Skip to content
All articles
  • All articles
  • About whales & dolphins
  • Create healthy seas
  • End captivity
  • Green Whale
  • Prevent deaths in nets
  • Scottish Dolphin Centre
  • Stop whaling
A dolphin called Arnie with a shell

Dolphins catch fish using giant shell tools

In Shark Bay, Australia, two groups of dolphins have figured out how to use tools...
Common dolphins at surface

Did you know that dolphins have unique personalities?

We all have personalities, and between the work Christmas party and your family get-together, perhaps...
Leaping harbour porpoise

The power of harbour porpoise poo

We know we need to save the whale to save the world. Now we are...
Holly. Image: Miray Campbell

Meet Holly, she’s an incredible orca leader

Let me tell you the story of an awe-inspiring orca with a fascinating family story...
Humpback whale. Image: Christopher Swann

A story about whales and humans

As well as working for WDC, I write books for young people. Stories; about the...
Risso's dolphin at surface

My lucky number – 13 years studying amazing Risso’s dolphins

Everything we learn about the Risso's dolphins off the coast of Scotland amazes us and...
Dead sperm whale in The Wash, East Anglia, England. © CSIP-ZSL.

What have dead whales ever done for us?

When dead whales wash up on dry land they provide a vital food source for...
Risso's dolphin © Andy Knight

We’re getting to know Risso’s dolphins in Scotland so we can protect them

Citizen scientists in Scotland are helping us better understand Risso's dolphins by sending us their...

How to beat the January blues? Book a whale watch trip!

I’m sure I’m not the only person shivering through dismal January days – and equally dismal events on the world stage – and seeking solace in the prospect of planning my next escape from routine: preferably somewhere with stunning landscapes and wildlife.

Step forward Oliver Dirr, keen traveller and whale watcher, whose recent travels with his wife, Theresa, inspired them to create a website  and a ‘Whaleplanner’.  This brilliant-looking month-by-month guide to some of the best whale watching opportunities around the world has already inspired me and will hopefully inspire you, too, to book an adventure or two this coming year!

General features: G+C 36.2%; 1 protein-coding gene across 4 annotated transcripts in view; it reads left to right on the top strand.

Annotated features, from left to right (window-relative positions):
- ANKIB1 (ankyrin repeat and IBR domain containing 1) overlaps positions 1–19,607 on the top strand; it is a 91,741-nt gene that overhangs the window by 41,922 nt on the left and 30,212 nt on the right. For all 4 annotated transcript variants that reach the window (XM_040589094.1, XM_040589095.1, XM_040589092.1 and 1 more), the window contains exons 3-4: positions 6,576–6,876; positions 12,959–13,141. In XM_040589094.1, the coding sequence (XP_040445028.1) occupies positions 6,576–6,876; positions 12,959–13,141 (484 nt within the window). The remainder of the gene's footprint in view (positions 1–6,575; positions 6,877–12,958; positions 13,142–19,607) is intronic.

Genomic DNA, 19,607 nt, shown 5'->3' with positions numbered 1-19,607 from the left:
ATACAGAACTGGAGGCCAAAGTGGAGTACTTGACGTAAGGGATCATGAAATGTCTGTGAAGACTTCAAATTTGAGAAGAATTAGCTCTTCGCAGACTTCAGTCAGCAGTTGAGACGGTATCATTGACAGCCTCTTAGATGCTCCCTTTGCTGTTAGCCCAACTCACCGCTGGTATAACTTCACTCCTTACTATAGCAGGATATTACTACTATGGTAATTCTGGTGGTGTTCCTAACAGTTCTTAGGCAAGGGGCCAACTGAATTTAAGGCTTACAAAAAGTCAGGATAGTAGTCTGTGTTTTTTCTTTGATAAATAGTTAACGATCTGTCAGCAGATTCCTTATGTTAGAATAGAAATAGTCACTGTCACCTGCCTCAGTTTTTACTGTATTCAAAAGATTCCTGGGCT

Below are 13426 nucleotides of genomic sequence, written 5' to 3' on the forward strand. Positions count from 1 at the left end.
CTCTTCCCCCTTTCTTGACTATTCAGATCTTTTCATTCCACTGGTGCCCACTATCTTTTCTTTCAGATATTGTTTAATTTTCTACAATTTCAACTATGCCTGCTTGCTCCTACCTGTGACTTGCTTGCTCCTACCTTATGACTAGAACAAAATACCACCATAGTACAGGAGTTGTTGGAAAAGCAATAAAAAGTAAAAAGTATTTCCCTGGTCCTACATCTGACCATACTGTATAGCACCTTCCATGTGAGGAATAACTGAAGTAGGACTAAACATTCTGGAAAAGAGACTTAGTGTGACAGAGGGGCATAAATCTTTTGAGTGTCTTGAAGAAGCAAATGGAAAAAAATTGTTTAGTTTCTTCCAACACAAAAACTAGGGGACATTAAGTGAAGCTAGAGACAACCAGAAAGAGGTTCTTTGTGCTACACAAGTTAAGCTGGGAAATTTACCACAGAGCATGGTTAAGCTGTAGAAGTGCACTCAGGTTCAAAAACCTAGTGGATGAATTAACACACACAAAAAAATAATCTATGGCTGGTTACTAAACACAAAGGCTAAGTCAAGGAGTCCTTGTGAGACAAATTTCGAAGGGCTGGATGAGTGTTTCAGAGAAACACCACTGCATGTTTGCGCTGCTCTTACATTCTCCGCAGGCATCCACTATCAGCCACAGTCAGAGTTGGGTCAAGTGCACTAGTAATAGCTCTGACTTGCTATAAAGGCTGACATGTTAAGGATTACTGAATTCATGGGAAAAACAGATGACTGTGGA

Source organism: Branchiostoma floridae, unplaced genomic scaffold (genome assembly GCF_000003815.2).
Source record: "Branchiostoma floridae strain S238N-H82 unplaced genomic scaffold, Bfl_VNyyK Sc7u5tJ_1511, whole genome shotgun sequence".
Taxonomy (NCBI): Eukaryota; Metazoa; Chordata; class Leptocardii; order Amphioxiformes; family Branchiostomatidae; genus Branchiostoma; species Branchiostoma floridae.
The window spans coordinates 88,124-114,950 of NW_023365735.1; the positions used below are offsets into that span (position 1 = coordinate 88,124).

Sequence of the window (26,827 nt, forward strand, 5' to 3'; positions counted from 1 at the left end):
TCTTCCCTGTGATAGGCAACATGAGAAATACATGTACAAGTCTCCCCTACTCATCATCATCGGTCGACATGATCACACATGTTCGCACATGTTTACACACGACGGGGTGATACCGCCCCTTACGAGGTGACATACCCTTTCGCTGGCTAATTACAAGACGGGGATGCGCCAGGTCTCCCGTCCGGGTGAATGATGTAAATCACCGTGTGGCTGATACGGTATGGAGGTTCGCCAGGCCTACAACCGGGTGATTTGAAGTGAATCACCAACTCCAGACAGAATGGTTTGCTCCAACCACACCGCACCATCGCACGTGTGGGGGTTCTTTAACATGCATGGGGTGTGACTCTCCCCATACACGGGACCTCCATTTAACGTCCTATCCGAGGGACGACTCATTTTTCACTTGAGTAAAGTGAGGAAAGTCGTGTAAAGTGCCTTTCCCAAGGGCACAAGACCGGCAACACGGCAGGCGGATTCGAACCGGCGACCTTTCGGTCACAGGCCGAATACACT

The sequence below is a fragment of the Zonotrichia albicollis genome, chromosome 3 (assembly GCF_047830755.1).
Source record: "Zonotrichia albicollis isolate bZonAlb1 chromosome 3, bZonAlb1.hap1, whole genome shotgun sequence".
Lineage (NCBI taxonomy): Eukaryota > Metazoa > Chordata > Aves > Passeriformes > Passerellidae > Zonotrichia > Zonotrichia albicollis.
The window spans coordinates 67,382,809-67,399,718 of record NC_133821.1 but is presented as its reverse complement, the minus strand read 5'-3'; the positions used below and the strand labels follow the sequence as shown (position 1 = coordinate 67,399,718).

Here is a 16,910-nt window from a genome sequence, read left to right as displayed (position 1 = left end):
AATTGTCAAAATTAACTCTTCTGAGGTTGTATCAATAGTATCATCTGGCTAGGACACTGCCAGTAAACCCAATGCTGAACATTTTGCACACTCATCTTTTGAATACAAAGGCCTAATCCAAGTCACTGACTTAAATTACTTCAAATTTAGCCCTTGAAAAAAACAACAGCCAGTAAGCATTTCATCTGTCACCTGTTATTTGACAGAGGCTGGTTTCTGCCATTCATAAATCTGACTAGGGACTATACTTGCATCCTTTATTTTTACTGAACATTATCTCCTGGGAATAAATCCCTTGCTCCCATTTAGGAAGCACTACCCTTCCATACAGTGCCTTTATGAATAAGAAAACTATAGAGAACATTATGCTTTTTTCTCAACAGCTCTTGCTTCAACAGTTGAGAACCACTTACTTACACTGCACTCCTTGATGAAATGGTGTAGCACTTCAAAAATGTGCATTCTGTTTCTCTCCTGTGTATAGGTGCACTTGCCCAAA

As Oliver commented: “My wife, Theresa, and I travelled a lot in the last few years and mostly it was about whales.  We’ve been to Iceland, Greenland, Canada (Quebec and Vancouver Island), New Zealand and Australia (Queensland and New South Wales) and we were lucky enough to see humpbacks, orcas, sperm whales, fin whales, minke whales, blue whales and belugas. Some sightings were from land, some on a tour with a group of researchers and some via regular whale watching tours.  We’ve learned a lot about whale watching during our trips and we still think it can have a positive impact if it’s done properly. Unfortunately, we’ve seen some operators who really missed their chance to delight the people on board. Through our website, we want to inspire people to just get out there and see the whales with their own eyes. But we also want them to know how to choose a good operator and how to have a rich experience.”

Look out for a series of guest blogs on Oliver and Theresa’s whale watch adventures this spring  – but meanwhile, why not dive into the Whaleplanner and get inspired!

For more information on responsible whale watching, check out also our new guide.